Trial Magazine, December 2007
6 Pages Posted: 21 Dec 2007 Last revised: 29 Jun 2013
Date Written: 2007
Can you violate federal money-laundering statutes simply by traveling toward Mexico from Texas with a cache of cash concealed under the floorboards of your car? This is the issue in the Fifth Circuit case of United States v. Cuellar in which the Supreme Court granted cert. in October. The majority of the en banc Court of Appeals held that this violated the provisions of 18 USC 1956 (a)(2)(B)(i) which prohibits transporting money in a manner designed at least in part, to conceal or disguise either the nature, a location, the source, the ownership, or the control of those proceeds. The dissent objected that this was not transporting money in order to conceal it, but concealing in order to transport, which doesn't violate the statute. I argue that while the dissent's point is well taken, in this case an expert witness testified that once the money is delivered in Mexico it will disappear into the cash economy there. This strikes me as sufficient to meet the government's burden of establishing transportation in order to conceal, regardless of the defendant's efforts to conceal the money en route.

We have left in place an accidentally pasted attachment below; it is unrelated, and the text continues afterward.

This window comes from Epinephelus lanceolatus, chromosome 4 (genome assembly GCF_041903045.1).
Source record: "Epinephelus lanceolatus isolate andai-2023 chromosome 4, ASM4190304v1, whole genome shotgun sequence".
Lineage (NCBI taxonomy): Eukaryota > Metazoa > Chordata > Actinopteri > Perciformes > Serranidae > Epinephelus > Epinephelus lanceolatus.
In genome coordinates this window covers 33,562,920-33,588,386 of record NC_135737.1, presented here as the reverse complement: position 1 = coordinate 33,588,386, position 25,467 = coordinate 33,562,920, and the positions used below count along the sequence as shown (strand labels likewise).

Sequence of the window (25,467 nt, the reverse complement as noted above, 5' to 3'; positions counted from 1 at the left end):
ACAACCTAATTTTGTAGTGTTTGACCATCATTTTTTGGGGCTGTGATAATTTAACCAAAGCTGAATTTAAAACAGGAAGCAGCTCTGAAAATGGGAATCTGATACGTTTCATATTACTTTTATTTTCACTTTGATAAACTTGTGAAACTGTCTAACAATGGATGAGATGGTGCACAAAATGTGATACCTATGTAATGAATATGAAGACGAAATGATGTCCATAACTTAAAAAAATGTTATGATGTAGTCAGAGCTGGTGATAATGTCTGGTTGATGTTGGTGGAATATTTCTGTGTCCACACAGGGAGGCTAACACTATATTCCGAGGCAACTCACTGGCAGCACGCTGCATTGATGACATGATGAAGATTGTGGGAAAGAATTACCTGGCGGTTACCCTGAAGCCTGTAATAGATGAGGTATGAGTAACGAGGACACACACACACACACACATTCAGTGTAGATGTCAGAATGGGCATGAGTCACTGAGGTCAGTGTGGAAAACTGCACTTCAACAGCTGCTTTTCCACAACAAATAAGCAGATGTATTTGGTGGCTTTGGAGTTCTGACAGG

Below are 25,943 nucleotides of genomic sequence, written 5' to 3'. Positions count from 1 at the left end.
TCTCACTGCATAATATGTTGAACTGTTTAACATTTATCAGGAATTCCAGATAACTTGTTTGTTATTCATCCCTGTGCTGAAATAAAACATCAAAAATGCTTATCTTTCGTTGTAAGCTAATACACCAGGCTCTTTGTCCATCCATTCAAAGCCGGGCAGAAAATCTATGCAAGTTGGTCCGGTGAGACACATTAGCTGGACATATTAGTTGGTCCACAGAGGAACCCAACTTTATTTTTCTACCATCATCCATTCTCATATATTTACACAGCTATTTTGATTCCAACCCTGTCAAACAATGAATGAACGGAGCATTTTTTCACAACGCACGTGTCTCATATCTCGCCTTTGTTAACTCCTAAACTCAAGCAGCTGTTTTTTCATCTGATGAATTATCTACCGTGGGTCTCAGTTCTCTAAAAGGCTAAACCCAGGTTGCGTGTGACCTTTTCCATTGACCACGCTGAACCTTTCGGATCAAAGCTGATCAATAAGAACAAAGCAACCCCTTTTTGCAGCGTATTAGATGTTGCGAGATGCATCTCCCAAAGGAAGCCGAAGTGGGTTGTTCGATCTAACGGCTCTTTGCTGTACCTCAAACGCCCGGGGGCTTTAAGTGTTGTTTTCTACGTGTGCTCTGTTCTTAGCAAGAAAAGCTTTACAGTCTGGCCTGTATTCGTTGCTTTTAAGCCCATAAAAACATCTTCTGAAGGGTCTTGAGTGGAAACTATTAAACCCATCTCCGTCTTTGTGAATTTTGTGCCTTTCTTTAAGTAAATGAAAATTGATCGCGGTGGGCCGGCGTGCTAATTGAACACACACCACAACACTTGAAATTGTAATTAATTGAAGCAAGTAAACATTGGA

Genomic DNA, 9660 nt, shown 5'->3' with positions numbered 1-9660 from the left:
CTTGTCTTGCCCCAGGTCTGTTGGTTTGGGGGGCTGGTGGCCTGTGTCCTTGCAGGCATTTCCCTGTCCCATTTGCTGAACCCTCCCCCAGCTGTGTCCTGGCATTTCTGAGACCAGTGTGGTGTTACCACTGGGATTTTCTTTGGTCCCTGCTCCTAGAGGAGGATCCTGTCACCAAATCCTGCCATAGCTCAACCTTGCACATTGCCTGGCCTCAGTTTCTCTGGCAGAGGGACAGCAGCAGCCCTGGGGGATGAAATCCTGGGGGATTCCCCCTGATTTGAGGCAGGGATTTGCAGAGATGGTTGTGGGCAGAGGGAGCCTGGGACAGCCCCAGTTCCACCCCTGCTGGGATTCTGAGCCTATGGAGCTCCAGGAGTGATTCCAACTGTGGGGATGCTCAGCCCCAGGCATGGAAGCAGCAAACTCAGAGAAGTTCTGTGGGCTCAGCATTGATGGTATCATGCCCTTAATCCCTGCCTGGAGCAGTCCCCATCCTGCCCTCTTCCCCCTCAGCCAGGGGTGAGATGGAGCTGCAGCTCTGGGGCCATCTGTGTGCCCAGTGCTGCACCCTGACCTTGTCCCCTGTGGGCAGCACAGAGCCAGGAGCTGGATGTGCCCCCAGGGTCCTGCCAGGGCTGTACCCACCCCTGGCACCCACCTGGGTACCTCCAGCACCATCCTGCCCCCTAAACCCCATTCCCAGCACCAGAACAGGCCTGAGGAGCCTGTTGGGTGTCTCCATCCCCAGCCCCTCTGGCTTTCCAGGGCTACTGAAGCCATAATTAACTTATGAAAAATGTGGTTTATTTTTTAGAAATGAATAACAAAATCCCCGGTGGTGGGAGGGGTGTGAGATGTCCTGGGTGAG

Keywords: criminal law, federal criminal law, money laundering, Cuellar
Suggested Citation: Suggested Citation
Bradley, Craig, The Meaning of 'Laundering' (2007). Trial Magazine, December 2007; Indiana Legal Studies Research Paper No. 97. Available at SSRN: https://ssrn.com/abstract=1076623